Fiji villagers plant mangroves in race against rising seas
On a muddy beach, under the glaring Fijian sun, villagers living on the banks of Laucala Bay in the capital of Suva carefully plant neat rows of mangrove seedlings as holidaymakers and locals swim in the ocean in the distance.
What started as a hobby for Jim Tuimoce and the small Korova community has now become a serious attempt to guard them against the effects of rising seas and protect their way of life.
The Pacific Island nation is seen as particularly vulnerable to climate change, with some of its 300 low-lying islands susceptible to rising seas.
“The land has been washed away over the past 20 years. We plant mangroves here to protect the soil from eroding more,” said Tuimoce, 28, who lives with seven families in this coastal village that still uses traditional canoes to fish.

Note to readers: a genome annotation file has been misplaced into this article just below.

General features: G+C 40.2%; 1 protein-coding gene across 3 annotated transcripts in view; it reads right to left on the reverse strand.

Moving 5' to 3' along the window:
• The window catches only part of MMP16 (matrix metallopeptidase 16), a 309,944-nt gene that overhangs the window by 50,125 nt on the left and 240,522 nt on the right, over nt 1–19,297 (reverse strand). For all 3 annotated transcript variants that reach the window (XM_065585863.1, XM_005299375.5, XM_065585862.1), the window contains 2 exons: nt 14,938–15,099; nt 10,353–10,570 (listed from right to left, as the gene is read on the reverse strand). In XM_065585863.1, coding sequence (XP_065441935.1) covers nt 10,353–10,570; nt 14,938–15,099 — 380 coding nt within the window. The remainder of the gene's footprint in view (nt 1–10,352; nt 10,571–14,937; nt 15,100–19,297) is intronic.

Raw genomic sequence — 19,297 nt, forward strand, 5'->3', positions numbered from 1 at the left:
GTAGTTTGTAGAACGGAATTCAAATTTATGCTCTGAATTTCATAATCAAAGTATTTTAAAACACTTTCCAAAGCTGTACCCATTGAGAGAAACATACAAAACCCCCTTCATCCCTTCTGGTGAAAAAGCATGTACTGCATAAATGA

Global attention on mangroves has grown due to their effectiveness in absorbing atmospheric carbon, one of the main drivers of climate change, as well as sheltering fisheries and protecting against coastal erosion.
Fiji plans to move more than 40 villages to higher ground to escape coastal floods and is also working on ways to help future migrants from other Pacific island nations as sea levels rise, the country’s attorney general said last month.
Worldwide, sea levels have risen 26 cms (10 inches) since the late 19th century, driven up by melting ice and a natural expansion of water in the oceans as they warm, United Nations data show.